While not as efficient as some other pollinators, ants do their bit. Their love for nectar often leads them to inadvertently transfer pollen between flowers.

Two ants pollinating a flower

Especially important in higher altitudes and colder climates where bees might be scarce, flies, including hoverflies, are critical for some flowers and crops.

Other birds

In regions like New Zealand, birds like the kiwi play a significant role in pollination. Their beaks and feathers pick up and transfer pollen as they search for nectar.

...And many more

The beauty of nature lies in its interconnectedness. From the smallest ant to the hovering hummingbird, each pollinator has a part to play in the grand tapestry of life. Next time you enjoy a piece of fruit or marvel at a blooming flower, take a moment to appreciate the incredible creatures that made it all possible.


What food or drink could we lose if pollinators were to go extinct?


Fruits and berries

Delicious fruit snacks, smoothies and juices are all at risk if pollinators die out. Apple trees require cross-pollination to grow fruit, strawberries grow larger and fuller when supported by bee pollination, and delicious blueberries would not exist at all without pollinators.


Vegetables and legumes

Imagine your go-to cooking ingredients and favourite salad veggies being constantly out of stock, or impossibly expensive to buy. Butterflies, bees and beetles all pollinate squash, pumpkins and cucumbers, and onions rely on bees for seed production, too.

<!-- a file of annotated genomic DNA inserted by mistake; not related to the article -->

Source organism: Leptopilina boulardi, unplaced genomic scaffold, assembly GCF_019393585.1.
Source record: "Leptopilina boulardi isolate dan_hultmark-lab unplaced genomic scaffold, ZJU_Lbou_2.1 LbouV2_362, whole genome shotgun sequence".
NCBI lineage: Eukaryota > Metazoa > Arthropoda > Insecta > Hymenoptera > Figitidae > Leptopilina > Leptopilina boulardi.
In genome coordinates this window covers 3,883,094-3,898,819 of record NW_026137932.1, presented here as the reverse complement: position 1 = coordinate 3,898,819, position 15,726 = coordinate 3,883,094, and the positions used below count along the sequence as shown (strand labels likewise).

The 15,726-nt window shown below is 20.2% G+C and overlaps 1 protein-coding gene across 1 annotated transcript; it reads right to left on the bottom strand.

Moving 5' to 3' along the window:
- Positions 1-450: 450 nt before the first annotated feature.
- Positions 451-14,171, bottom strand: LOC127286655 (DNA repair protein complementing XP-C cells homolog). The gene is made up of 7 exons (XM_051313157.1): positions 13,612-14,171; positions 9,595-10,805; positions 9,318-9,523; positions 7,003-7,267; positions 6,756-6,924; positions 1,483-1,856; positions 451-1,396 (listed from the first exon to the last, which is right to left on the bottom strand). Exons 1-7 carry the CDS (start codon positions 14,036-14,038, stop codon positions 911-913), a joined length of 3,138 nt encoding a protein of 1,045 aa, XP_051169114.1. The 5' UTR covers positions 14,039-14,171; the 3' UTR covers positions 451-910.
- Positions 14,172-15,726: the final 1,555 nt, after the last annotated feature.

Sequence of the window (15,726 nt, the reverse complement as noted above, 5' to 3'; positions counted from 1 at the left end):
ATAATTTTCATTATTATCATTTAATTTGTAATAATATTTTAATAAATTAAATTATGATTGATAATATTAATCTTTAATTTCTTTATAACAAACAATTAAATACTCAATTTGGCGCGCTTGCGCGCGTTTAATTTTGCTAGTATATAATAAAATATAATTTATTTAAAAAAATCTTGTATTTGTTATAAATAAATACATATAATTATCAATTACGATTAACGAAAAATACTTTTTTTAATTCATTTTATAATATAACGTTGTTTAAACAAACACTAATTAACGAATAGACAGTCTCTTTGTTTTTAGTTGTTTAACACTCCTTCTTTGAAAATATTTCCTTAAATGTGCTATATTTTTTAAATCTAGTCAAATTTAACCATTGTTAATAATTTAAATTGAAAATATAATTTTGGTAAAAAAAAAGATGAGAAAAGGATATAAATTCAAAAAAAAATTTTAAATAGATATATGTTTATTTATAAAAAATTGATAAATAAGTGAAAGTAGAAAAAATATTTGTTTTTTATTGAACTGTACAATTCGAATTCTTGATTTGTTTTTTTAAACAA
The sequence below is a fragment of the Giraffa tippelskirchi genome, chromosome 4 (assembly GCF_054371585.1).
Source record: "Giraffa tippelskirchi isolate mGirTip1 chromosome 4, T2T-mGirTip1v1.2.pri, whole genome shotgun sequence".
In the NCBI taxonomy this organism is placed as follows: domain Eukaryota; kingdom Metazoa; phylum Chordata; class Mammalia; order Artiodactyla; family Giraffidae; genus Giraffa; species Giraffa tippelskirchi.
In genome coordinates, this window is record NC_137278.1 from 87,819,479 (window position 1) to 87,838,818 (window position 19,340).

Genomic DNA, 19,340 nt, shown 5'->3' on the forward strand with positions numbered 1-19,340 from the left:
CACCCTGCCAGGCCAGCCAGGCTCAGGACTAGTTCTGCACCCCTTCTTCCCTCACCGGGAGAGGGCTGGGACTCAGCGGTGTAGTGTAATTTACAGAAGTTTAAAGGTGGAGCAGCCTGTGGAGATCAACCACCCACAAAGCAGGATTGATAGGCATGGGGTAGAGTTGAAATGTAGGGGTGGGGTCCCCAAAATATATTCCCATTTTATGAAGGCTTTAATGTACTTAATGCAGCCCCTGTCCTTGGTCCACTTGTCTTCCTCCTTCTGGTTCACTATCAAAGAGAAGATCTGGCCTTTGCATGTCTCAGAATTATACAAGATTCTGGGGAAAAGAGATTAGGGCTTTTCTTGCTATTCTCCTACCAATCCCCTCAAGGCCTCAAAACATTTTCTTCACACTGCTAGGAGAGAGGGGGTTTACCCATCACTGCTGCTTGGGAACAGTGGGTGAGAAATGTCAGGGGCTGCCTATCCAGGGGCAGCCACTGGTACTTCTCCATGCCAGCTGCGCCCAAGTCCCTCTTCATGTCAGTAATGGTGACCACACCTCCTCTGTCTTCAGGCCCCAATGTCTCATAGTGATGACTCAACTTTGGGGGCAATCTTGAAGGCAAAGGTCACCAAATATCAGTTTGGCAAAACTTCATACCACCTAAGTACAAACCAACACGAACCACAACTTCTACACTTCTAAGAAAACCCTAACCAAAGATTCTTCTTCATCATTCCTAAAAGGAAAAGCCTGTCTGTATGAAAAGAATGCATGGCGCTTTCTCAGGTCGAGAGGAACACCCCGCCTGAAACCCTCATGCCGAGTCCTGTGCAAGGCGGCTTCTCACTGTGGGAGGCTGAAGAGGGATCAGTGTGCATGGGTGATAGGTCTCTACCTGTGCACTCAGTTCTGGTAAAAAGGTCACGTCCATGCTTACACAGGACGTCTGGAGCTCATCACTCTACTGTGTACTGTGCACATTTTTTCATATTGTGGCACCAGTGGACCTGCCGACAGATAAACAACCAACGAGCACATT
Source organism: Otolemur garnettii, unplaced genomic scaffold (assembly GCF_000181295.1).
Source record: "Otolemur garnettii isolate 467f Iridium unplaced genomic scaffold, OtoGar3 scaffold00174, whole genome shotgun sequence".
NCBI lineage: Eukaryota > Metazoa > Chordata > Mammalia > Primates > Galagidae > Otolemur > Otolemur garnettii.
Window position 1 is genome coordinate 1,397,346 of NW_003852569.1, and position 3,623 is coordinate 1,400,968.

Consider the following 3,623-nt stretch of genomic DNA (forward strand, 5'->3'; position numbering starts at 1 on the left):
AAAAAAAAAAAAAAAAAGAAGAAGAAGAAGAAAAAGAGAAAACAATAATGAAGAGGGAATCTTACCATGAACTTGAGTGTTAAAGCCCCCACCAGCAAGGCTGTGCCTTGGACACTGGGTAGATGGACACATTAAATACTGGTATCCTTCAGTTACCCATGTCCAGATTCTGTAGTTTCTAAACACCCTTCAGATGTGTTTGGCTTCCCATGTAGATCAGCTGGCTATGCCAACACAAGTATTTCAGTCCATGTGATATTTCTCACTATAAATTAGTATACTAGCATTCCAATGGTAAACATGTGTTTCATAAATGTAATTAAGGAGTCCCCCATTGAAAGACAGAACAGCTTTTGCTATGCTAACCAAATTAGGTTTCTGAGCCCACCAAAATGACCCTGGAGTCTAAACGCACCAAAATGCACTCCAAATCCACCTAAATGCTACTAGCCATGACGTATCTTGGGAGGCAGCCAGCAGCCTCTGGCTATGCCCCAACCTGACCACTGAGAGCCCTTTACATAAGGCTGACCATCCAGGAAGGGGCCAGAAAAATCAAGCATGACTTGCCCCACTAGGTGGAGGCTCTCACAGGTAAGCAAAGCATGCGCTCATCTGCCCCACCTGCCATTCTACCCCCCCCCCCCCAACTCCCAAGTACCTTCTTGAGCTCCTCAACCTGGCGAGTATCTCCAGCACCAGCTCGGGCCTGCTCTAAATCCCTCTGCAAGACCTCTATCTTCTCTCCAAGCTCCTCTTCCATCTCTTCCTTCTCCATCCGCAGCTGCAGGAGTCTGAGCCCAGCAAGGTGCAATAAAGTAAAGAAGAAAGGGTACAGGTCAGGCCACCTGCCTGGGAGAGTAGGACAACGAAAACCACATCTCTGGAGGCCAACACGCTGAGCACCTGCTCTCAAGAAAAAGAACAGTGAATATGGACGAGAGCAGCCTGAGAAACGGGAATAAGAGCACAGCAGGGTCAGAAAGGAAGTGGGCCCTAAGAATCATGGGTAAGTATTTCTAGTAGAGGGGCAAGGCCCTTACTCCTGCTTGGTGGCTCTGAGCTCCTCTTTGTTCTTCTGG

Seeds and nuts

Love your morning cup of coffee? You can thank our pollinators – bee-pollinated coffee plants yield more and better quality beans. Cacao trees (the source of our beloved chocolate) also benefit from pollination by midges and bees; without them, chocolate bars and hot chocolates would be rare (and expensive) treats.

Four ways we can help our pollinator friends

1. Feed the pollinators

Cultivating a corner of your garden or balcony with wildflowers or bee-friendly trees is a great way to provide food for pollinating insects. Every little patch counts.

2. Create Pollinator Havens

Just as we need homes, our pollinator friends need shelter too. Consider setting up a bee hotel, drill holes in untreated wood for solitary bees, or leave patches of bare soil for ground-nesters. By giving them a home, you're not just nurturing nature; you're also ensuring a fruitful environment for future generations.

3. Avoid pesticides

When shopping for groceries, choose items labelled as organic or eco-friendly. This means they’re produced without harmful pesticides, especially the spraying of neonicotinoids, which are a massive threat to bees and pollinators. By supporting farmers who use organic farming practices, we can promote bee health and contribute to a healthier environment.

4. Supporting Diverse Farming

From buying locally-produced or regeneratively-farmed products, to supporting community gardens that promote diverse planting, and advocating for policies or politicians who champion the transition to regenerative agricultural practices – remember, each purchase, plant, or vote is a step towards a thriving future.